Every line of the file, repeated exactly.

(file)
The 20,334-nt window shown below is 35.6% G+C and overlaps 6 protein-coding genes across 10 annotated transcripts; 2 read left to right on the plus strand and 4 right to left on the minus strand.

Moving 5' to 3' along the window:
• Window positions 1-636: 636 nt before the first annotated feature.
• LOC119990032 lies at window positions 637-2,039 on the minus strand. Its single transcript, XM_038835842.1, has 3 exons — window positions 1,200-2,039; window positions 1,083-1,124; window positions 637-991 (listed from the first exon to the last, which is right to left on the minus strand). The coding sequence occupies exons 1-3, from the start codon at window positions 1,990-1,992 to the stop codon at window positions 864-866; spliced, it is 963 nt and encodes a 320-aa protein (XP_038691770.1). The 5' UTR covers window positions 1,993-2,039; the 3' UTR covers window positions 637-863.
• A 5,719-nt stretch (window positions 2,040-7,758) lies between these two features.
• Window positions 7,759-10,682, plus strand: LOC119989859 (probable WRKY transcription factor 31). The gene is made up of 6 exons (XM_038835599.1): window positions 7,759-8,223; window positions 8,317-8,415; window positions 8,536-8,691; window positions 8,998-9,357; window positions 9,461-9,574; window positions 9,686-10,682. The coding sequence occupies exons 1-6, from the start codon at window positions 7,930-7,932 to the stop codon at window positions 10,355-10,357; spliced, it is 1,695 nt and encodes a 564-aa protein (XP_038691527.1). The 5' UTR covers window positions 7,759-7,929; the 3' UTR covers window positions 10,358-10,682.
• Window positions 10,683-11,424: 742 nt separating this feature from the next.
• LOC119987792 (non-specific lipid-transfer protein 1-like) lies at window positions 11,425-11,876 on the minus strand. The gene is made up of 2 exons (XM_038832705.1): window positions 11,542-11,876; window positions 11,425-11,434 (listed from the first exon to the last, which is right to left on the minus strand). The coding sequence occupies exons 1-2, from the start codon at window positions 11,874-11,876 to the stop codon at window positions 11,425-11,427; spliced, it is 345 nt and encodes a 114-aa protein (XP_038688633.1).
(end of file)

The 20,334-nt window shown below is 35.6% G+C and overlaps 6 protein-coding genes across 10 annotated transcripts; 2 read left to right on the plus strand and 4 right to left on the minus strand.

Moving 5' to 3' along the window:
• Window positions 1-636: 636 nt before the first annotated feature.
• LOC119990032 lies at window positions 637-2,039 on the minus strand. Its single transcript, XM_038835842.1, has 3 exons — window positions 1,200-2,039; window positions 1,083-1,124; window positions 637-991 (listed from the first exon to the last, which is right to left on the minus strand). The coding sequence occupies exons 1-3, from the start codon at window positions 1,990-1,992 to the stop codon at window positions 864-866; spliced, it is 963 nt and encodes a 320-aa protein (XP_038691770.1). The 5' UTR covers window positions 1,993-2,039; the 3' UTR covers window positions 637-863.
• A 5,719-nt stretch (window positions 2,040-7,758) lies between these two features.
• Window positions 7,759-10,682, plus strand: LOC119989859 (probable WRKY transcription factor 31). The gene is made up of 6 exons (XM_038835599.1): window positions 7,759-8,223; window positions 8,317-8,415; window positions 8,536-8,691; window positions 8,998-9,357; window positions 9,461-9,574; window positions 9,686-10,682. The coding sequence occupies exons 1-6, from the start codon at window positions 7,930-7,932 to the stop codon at window positions 10,355-10,357; spliced, it is 1,695 nt and encodes a 564-aa protein (XP_038691527.1). The 5' UTR covers window positions 7,759-7,929; the 3' UTR covers window positions 10,358-10,682.
• Window positions 10,683-11,424: 742 nt separating this feature from the next.
• LOC119987792 (non-specific lipid-transfer protein 1-like) lies at window positions 11,425-11,876 on the minus strand. The gene is made up of 2 exons (XM_038832705.1): window positions 11,542-11,876; window positions 11,425-11,434 (listed from the first exon to the last, which is right to left on the minus strand). The coding sequence occupies exons 1-2, from the start codon at window positions 11,874-11,876 to the stop codon at window positions 11,425-11,427; spliced, it is 345 nt and encodes a 114-aa protein (XP_038688633.1).